The development of students’ organisational and planning skills;
The development of students’ writing, speaking and team-working skills;
The development of students’ problem-solving, evaluation and information-communication skills.

Teaching Methods

Teaching Activities
Category Activity Number Length Student Hours Comment
Guided Independent StudyAssessment preparation and completion130:0030:00N/A
Structured Guided LearningLecture materials112:0022:00Non-synchronous lecture/pre-recorded and not timetabled
Guided Independent StudyDirected research and reading1129:00129:00N/A
Scheduled Learning And Teaching ActivitiesSmall group teaching101:0010:00PIP, timetabled seminars
Scheduled Learning And Teaching ActivitiesWorkshops91:009:00PIP, timetabled workshops. Assessment workshops/preparation and open Q&A sessions
Total200:00
Teaching Rationale And Relationship

PIP workshops will benefit student assessment development, discussion of how to approach assessments/assessment support and open Q&A sessions.

PIP seminars provide a forum for reflecting on, evaluating and critically debating e.g. journal articles, news reports or a programme relevant to the particular thematic. Students will be directed toward particular articles/readings/news reports/programmes for the seminars.

Non-synchronous lecture/pre-recorded and not timetabled will introduce students to ideas and academic debate within each of the themes/areas that underpin the module.

Reading Lists

Assessment Methods

The format of resits will be determined by the Board of Examiners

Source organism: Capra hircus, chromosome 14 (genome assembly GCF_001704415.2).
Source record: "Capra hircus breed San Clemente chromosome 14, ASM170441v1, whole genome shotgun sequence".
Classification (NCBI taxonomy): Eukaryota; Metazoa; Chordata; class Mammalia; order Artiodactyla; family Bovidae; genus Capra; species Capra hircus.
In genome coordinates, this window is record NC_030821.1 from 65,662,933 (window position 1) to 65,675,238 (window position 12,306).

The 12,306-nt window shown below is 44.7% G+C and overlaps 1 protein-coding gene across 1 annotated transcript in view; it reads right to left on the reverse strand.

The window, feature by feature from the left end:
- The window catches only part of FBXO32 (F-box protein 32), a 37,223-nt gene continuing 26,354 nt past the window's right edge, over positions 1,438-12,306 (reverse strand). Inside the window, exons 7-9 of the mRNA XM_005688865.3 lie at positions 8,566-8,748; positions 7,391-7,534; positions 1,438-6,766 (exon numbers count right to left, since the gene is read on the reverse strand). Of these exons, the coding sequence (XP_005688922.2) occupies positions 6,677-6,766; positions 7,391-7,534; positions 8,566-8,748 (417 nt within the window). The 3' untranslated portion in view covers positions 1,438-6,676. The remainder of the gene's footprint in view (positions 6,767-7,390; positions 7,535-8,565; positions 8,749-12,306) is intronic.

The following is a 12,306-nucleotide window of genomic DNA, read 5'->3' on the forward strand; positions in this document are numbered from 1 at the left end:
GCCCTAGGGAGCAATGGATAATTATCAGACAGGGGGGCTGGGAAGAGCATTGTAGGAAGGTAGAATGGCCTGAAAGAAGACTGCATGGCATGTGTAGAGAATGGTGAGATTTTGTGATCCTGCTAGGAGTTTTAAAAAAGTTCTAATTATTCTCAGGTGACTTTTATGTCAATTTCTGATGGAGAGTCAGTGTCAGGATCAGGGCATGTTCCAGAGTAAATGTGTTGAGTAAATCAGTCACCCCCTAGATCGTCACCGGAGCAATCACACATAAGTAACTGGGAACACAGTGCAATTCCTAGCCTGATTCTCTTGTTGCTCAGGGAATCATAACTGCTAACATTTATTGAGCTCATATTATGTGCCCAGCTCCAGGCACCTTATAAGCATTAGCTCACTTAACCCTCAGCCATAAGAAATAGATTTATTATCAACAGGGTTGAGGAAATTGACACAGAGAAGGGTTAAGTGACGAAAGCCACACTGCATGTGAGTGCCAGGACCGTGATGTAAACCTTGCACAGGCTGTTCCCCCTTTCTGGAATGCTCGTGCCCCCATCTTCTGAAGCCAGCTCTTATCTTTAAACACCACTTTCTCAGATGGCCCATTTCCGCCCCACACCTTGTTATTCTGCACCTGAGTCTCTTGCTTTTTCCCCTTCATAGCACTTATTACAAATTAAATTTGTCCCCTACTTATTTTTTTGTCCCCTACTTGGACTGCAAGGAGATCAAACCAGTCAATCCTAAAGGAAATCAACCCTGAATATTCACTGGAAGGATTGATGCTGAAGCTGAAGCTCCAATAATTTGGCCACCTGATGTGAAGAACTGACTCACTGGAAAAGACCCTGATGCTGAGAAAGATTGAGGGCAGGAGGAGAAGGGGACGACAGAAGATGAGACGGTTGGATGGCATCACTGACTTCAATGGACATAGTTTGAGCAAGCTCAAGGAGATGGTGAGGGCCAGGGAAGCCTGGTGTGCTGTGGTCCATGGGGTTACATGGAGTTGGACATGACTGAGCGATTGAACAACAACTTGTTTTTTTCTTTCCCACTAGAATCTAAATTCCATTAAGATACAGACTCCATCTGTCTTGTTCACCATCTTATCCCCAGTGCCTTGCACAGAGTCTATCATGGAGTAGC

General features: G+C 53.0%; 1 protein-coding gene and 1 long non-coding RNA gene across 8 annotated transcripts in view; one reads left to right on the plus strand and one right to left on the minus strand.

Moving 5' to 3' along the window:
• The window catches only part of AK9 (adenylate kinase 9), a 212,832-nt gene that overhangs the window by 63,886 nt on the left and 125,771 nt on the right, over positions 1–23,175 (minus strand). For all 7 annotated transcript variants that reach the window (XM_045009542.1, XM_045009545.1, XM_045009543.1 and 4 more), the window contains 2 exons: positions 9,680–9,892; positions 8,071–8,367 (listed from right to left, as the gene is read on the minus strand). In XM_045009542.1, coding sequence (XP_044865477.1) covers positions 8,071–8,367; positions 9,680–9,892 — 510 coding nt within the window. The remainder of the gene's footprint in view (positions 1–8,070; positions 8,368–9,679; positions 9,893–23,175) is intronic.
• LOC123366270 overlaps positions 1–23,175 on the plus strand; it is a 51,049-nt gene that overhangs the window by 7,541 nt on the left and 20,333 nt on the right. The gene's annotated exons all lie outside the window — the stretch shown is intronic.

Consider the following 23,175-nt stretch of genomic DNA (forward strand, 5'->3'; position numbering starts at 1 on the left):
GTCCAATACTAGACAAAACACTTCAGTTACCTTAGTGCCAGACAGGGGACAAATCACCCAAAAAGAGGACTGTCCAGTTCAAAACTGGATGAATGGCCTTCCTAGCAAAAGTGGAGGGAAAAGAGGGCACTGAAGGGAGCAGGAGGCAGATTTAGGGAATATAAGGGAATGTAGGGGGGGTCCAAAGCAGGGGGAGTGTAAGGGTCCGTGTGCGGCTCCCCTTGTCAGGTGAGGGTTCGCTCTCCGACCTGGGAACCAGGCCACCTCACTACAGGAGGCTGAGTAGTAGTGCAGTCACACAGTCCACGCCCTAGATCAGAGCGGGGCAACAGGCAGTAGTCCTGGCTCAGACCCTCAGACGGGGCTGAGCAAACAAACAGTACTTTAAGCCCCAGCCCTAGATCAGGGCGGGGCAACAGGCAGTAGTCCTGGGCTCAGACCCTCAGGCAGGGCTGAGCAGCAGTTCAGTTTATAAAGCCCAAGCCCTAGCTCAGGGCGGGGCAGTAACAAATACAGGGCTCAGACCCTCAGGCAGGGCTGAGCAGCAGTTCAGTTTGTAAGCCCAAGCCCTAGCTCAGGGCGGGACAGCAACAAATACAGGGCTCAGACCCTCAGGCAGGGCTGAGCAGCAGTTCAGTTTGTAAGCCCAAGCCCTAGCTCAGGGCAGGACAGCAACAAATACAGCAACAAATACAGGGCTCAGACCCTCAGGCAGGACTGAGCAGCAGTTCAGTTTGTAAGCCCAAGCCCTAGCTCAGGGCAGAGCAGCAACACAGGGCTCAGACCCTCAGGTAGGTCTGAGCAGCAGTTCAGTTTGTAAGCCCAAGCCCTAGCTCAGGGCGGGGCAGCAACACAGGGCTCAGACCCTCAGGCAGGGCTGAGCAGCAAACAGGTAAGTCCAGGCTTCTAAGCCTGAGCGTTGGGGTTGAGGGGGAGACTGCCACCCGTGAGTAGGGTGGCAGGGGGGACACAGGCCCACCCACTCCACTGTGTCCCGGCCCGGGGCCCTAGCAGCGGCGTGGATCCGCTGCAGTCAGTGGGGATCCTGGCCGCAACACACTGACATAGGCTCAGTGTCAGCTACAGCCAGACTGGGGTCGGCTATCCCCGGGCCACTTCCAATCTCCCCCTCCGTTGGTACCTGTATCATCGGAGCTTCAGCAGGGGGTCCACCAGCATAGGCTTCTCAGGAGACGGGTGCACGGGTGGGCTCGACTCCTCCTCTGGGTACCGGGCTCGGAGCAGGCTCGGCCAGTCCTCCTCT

Other Assessment
Description Semester When Set Percentage Comment
Report2M502000 words
Case study2M50Critical case study of 2000 words
Assessment Rationale And Relationship

Assessment one: The Report (referred to as a Conceptual review in the module handbook) will assess students’ developing grasp of the conceptual vocabulary introduced through lectures and seminars. Each thematic sequence will identify a range of keywords which students should become familiar and confident with over the course of the taught programme; this assessment measures this progress. Key concepts for review will be selected from a list prepared by the module team.

Assessment two: Critical case study: students will be required to submit a critical case study which will assess their knowledge and understanding of firstly, the theoretical and conceptual vocabulary appropriate to the sociology of everyday life; secondly, the design and application of relevant methodological and analytical frameworks to make sense of an aspect of everyday life in everyday settings; and thirdly, the sociological use and value of research findings generated by empirical data. Students will be free to select for themselves the material and focus of the critical case study.

Timetable

Past Exam Papers

General Notes

N/A

Disclaimer: The information contained within the Module Catalogue relates to the 2021/22 academic year. In accordance with University Terms and Conditions, the University makes all reasonable efforts to deliver the modules as described. Modules may be amended on an annual basis to take account of changing staff expertise, developments in the discipline, the requirements of external bodies and partners, and student feedback. Module information for the 2022/23 entry will be published here in early-April 2022. Queries about information in the Module Catalogue should in the first instance be addressed to your School Office.